$95M project pours money into local economy
By MARK MCGEE
Construction at the Duksan Electera plant is expected to be completed in May with production to start in June, but the local impact on the economy of Bedford County on several levels has been felt since the first shovel of dirt on the site.
Whether it be meals at local restaurants or steel for the facility, the construction team has made every effort to use local suppliers with much of the $95 million project cost staying in Bedford County.
Leading the tour were Eric Gass, senior project manager for Turner Construction Company; Paul S. Jo, construction manager for DS Electera; Jungwi Ryu, vice-president of the management support team for DS Electera; and project superintendent Clay Aldridge. Also in attendance were Shane Hooper, president/CEO of the Shelbyville-Bedford Partnership; Kelly North, director of existing business development for the partnership; Beth Davis, director of external affairs for the partnership; and Bedford County Mayor Chad Graham and his uncle Jay Graham.
The tour included an overview of the entire facility. The storefront for the office portion is expected to be ready sometime this month.
Aldridge, who guided the tour, pointed out the progress of the construction which is expected to be completed by summer of 2024. The tour started with Turner’s emphasis on safety on a project with nearly 200,000 man-hours without injury.
Gass, a graduate of the United States Military Academy at West Point, with a B.S. in civil engineering, brings extensive skills and experience to the Duksan project.
In recognizing the importance of local support, Aldridge noted the efforts of Turner in that area. Steel for the project is from Cooper Steel, paving has been provided by Wright Paving, and concrete is supplied by JAY-TON Concrete Construction. A local dumpster company and a local portable toilet company are also being used.
“We keep a lot of local companies busy,” Aldridge said. “There are 800 tons of steel, 6,000 yards of concrete, 20,000 feet of underground utilities, and about 140 miles of wire in the building. We even sourced rock from a local quarry. Many local workers are involved in the construction of this project.”
Aldridge added the ability to obtain steel, concrete, gravel and asphalt locally “is really powerful.”
Both Gass and Aldridge stressed how much Turner is pleased with the warm reception the team, trade partners, Duksan, and the project have received overall locally as a result of making an impact on the local business community.
“Turner’s Middle Tennessee office is managed locally, but we are blessed to be part of a large national firm,” Gass said. “This provides us access to suppliers and trade partners across the country. However, for the Duksan Electera project, we made it a priority to use as many local suppliers and trade partners as possible to have a positive impact on Bedford County’s workers and the local economy.”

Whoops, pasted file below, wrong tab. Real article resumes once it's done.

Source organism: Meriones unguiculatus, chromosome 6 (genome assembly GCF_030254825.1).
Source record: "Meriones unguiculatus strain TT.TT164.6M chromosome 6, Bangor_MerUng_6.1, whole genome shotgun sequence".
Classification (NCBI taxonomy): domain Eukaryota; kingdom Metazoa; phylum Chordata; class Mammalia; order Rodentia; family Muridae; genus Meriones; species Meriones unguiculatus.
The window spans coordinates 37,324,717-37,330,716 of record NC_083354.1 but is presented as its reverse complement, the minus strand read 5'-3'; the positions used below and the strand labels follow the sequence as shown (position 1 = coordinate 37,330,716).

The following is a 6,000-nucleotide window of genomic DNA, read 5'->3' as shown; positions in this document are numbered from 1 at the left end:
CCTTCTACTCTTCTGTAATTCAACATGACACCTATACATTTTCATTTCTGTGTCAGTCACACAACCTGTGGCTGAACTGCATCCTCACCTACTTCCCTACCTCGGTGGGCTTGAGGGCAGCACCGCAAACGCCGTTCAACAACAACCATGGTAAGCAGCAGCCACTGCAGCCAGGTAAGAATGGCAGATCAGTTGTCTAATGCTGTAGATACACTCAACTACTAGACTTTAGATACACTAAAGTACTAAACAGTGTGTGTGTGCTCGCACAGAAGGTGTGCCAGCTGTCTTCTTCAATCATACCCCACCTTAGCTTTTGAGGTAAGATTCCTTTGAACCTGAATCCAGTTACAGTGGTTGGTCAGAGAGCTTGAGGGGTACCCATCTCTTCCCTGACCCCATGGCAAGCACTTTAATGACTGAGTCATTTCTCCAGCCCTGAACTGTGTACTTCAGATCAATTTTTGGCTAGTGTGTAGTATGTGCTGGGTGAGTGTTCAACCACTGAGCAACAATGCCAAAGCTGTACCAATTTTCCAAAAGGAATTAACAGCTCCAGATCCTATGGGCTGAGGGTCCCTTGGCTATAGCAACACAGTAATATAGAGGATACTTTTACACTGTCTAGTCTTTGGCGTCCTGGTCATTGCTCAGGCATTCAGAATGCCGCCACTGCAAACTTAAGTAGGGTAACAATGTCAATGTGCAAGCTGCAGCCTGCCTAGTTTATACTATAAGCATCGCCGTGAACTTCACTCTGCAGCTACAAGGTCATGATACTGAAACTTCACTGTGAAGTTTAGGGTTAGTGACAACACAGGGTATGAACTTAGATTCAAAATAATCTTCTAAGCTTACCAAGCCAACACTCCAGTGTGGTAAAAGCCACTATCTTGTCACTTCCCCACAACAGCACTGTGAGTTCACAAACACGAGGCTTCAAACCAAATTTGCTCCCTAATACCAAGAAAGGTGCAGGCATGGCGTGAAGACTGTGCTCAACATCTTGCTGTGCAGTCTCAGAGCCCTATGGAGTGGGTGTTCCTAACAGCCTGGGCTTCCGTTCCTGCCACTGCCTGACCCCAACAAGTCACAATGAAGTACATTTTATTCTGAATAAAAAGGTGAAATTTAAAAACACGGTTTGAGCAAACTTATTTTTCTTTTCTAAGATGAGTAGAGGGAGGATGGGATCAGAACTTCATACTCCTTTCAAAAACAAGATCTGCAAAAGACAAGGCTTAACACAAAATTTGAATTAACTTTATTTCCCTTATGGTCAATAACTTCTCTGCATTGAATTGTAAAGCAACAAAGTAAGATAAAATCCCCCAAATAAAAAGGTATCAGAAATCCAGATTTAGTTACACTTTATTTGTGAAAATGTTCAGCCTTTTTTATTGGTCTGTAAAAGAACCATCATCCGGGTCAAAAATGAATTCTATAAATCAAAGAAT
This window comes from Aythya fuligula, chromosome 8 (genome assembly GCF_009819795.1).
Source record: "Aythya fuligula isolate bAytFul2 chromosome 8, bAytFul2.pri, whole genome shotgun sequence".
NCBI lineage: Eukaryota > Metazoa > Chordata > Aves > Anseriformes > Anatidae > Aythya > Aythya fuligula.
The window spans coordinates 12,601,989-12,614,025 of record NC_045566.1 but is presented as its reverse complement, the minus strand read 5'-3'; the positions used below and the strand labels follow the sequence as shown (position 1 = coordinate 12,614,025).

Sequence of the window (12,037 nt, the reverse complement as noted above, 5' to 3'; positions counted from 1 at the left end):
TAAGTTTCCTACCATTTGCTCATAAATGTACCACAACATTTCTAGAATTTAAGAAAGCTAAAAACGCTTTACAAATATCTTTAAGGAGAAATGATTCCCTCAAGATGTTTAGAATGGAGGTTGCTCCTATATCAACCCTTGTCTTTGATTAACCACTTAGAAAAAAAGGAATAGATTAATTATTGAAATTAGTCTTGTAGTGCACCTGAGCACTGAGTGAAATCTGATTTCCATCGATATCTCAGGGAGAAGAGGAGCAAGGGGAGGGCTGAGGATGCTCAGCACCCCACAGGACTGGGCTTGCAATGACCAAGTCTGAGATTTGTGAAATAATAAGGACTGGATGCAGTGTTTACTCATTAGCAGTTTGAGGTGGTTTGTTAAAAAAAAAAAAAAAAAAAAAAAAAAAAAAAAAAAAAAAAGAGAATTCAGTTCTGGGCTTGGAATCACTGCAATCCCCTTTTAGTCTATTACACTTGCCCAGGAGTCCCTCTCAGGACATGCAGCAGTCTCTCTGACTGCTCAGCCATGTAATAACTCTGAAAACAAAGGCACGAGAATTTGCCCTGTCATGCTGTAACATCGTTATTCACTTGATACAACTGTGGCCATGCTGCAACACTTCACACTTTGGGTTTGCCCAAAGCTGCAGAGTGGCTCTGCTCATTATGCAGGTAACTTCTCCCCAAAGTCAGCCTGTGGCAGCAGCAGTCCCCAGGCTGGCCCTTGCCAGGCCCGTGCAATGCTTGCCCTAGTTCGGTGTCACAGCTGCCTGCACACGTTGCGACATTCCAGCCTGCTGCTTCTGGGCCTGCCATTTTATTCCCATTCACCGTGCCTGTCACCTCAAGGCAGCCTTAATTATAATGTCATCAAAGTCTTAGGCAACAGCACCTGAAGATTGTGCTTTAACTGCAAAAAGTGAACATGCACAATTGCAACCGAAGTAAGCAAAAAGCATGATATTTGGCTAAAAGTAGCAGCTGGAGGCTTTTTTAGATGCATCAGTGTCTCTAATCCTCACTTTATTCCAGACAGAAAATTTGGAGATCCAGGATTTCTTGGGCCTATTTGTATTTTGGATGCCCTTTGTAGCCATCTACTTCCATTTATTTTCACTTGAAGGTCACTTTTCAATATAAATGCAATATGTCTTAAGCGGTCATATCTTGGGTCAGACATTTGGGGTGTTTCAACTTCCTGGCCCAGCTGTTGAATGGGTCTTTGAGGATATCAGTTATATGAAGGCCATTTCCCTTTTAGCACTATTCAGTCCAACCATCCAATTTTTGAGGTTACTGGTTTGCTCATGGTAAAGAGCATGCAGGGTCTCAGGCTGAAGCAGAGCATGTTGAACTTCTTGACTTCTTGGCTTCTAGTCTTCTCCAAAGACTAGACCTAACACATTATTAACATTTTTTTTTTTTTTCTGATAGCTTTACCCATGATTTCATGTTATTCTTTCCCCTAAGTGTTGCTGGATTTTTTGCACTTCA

“We have a lot of materials procured here locally. We want to continue to foster that. We want to stay as local as possible.”
In a trickle-down effect on impact from a local standpoint restaurants, gas stations, and other businesses benefit.
“We have taken over the local restaurants at times,” Gass said. “As a team, we always try to support local restaurants like La Hacienda, Legends, and Humble Baron by enjoying their great food and service whenever we get a chance. These small acts can make a big impact on local businesses, even if they don’t seem directly related to construction. We have found that we can make a huge difference in our community by supporting local small businesses.”
Hooper pointed to the importance of Duksan as a major player in helping to raise the quality of wages in Bedford County.
“Duksan’s median wage is higher than our current manufacturing median wage,” Hooper said. “Recruiting higher wages is not just an economic goal but a commitment to ensuring that the rising tide lifts all boats, fostering prosperity and shared success throughout our community.
“Turner and Duksan’s commitment to utilizing local contractors is more than just a business decision; it’s a cornerstone of community strength. The ripple effect of additional construction jobs and increased revenue for local contractors and suppliers is instrumental in fortifying our community’s economic resilience.”
The Duksan Group is based in South Korea. Ryu said it was important for Duksan to also use local suppliers for the facility which will hire more than 100 employees within the next five years.
“We are pleased with this location and the future,” Ryu said. “We have big dreams.”